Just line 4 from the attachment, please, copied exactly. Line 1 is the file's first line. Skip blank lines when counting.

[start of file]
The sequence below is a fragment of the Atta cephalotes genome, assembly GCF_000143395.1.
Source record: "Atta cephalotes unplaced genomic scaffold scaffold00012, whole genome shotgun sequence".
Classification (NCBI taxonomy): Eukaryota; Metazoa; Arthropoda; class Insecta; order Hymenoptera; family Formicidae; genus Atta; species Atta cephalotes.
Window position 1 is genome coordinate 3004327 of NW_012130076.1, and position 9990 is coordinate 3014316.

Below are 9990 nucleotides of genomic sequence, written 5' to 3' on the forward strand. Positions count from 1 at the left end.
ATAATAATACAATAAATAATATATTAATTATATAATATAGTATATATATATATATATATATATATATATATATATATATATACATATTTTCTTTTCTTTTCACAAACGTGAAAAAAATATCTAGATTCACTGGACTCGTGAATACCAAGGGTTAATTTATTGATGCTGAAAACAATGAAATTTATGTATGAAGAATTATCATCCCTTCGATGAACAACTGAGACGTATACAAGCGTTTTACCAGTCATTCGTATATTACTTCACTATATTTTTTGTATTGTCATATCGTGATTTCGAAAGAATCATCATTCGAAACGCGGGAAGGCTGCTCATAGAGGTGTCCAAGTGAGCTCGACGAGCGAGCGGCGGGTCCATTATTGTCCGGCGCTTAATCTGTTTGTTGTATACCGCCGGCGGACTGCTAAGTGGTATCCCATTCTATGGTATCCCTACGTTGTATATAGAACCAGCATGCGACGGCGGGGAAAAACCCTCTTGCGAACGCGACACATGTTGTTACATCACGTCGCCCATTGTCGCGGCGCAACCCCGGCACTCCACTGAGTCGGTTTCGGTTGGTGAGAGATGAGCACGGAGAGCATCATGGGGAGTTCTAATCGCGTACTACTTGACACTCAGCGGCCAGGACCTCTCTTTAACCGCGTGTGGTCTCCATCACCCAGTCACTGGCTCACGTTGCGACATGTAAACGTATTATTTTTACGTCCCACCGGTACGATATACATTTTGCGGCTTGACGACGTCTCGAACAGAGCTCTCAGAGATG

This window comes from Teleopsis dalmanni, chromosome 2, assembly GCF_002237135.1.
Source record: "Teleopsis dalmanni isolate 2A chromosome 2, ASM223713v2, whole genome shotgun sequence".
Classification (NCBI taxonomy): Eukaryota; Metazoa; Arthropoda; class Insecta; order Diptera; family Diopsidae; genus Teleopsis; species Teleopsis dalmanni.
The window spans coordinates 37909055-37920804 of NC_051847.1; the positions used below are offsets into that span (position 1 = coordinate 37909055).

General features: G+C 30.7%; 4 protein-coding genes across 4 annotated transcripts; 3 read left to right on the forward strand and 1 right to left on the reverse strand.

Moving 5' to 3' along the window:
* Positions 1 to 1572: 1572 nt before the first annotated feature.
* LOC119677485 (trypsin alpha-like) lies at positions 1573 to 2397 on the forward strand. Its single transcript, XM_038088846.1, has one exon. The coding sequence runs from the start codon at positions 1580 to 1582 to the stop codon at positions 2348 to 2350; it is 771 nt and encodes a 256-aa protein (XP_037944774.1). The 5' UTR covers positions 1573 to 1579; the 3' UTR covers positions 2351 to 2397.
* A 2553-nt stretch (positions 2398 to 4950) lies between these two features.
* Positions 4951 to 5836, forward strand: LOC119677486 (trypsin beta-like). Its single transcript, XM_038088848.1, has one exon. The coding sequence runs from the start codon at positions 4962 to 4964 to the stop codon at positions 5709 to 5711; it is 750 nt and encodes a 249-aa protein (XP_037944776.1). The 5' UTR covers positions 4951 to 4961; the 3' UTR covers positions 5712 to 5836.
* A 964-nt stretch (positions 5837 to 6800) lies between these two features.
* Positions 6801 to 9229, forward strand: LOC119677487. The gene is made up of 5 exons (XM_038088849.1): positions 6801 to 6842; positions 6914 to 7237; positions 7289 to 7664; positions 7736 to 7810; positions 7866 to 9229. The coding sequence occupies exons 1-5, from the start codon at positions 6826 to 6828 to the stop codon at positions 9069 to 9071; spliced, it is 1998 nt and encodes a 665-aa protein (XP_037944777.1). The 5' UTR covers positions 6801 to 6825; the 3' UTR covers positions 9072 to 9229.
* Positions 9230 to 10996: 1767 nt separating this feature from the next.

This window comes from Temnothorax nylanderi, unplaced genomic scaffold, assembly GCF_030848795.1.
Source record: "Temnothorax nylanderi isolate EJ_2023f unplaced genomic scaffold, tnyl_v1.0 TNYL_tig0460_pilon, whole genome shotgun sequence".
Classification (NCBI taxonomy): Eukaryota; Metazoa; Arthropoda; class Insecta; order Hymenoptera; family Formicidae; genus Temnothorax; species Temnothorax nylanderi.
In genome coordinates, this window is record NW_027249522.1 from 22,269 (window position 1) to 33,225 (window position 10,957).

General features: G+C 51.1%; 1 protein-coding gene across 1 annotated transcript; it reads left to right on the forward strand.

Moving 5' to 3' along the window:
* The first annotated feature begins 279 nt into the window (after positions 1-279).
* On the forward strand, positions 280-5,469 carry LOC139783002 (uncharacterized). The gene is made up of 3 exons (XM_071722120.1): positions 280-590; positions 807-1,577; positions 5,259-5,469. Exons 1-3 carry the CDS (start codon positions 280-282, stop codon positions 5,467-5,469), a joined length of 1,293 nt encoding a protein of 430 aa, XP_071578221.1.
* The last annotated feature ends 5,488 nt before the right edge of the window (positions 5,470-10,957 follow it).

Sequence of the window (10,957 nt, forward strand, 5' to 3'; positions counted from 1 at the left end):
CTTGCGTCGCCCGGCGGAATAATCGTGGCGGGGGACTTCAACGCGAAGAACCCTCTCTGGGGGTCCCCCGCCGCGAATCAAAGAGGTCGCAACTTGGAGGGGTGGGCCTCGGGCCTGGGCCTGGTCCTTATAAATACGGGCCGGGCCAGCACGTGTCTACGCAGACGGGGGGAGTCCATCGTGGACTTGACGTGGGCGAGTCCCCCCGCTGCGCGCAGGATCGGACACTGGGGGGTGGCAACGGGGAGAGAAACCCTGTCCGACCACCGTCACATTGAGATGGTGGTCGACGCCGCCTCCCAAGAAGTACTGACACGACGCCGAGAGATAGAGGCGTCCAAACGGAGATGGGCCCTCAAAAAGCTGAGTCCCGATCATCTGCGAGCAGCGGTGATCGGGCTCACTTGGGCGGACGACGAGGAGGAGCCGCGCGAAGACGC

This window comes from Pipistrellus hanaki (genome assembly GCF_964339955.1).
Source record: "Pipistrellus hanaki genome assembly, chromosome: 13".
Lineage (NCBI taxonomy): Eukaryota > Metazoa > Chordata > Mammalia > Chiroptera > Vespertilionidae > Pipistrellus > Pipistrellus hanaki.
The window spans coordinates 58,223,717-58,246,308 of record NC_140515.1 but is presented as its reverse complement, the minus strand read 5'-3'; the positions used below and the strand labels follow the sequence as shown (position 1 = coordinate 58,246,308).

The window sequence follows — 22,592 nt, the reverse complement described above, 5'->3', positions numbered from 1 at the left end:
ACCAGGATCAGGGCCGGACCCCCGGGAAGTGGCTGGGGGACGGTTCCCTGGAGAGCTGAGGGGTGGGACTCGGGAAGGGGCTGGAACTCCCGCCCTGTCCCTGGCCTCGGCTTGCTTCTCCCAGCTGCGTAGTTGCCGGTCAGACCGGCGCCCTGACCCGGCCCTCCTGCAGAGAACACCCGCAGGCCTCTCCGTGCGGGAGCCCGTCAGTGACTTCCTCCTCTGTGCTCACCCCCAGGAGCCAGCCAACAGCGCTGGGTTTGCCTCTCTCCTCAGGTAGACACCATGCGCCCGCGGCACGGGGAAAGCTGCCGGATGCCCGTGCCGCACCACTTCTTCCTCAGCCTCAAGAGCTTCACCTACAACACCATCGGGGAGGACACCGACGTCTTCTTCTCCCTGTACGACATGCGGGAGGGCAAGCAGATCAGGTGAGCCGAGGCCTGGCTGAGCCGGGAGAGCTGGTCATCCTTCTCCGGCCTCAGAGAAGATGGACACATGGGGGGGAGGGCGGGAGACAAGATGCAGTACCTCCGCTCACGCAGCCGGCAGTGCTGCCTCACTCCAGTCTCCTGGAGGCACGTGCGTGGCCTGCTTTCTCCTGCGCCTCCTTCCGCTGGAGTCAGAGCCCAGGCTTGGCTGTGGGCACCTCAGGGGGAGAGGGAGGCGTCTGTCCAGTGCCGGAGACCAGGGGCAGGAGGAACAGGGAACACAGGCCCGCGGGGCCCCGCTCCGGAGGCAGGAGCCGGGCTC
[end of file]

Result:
Window position 1 is genome coordinate 3004327 of NW_012130076.1, and position 9990 is coordinate 3014316.